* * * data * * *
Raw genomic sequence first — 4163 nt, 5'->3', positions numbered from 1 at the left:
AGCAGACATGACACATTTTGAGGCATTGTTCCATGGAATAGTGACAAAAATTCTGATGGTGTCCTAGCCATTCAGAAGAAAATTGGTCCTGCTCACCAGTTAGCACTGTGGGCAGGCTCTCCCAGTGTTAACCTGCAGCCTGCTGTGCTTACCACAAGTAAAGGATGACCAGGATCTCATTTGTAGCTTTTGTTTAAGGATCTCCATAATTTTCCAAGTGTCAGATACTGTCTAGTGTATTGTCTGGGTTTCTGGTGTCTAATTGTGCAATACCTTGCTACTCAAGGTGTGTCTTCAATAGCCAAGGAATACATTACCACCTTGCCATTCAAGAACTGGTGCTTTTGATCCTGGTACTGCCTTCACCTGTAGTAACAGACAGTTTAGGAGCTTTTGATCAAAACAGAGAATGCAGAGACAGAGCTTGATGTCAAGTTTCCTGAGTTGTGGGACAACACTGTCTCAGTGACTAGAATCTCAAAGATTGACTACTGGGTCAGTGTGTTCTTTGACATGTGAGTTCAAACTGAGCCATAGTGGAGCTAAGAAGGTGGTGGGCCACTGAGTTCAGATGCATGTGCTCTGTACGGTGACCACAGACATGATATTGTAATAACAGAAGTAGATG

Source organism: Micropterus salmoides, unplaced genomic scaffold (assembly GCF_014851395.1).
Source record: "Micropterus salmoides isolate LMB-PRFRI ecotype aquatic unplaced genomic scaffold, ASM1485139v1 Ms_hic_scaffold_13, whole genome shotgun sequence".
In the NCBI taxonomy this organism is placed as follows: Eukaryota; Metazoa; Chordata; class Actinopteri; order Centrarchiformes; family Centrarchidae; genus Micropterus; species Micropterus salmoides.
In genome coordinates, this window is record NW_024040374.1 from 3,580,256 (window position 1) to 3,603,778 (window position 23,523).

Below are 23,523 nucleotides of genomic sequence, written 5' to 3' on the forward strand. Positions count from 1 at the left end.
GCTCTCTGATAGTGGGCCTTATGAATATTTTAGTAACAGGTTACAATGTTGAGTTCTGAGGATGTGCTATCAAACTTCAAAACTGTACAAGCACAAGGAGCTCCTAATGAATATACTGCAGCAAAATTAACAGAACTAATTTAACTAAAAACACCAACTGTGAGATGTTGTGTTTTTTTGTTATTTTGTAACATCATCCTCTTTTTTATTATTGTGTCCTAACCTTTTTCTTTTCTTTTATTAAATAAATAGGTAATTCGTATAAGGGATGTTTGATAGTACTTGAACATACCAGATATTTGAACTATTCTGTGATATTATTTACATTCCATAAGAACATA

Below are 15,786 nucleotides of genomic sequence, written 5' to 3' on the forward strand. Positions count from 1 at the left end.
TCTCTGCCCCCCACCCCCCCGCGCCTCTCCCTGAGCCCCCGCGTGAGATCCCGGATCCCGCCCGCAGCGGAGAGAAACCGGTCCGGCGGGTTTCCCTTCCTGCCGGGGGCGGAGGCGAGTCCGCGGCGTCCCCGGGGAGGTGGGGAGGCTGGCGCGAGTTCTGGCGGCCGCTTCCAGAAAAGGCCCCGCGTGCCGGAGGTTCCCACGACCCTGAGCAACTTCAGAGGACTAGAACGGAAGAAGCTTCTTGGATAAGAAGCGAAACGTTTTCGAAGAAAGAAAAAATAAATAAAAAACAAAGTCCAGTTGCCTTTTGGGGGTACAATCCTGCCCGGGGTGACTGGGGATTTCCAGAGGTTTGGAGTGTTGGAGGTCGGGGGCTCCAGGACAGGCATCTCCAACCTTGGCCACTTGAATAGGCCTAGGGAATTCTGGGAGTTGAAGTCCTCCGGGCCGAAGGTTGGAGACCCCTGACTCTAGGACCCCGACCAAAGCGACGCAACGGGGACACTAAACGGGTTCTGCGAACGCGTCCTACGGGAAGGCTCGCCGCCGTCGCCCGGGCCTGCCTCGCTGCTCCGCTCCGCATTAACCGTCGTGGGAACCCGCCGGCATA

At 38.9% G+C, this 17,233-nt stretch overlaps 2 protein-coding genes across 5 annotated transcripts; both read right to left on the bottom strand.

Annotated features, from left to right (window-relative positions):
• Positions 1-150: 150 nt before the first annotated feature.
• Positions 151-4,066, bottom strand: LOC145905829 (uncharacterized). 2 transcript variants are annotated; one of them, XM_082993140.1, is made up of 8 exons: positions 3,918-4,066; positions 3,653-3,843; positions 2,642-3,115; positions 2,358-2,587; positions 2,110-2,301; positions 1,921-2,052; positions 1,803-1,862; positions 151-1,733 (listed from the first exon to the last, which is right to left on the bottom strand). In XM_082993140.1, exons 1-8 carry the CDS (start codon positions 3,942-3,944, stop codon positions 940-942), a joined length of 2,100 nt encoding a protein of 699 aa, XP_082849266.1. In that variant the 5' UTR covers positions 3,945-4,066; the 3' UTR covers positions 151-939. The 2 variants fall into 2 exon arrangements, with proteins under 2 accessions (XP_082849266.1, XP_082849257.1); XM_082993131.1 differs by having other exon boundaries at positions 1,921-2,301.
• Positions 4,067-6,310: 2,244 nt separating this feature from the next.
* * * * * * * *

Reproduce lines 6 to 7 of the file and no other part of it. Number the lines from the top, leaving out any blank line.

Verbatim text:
In genome coordinates, this window is record NW_024040374.1 from 3,580,256 (window position 1) to 3,603,778 (window position 23,523).

Below are 23,523 nucleotides of genomic sequence, written 5' to 3' on the forward strand. Positions count from 1 at the left end.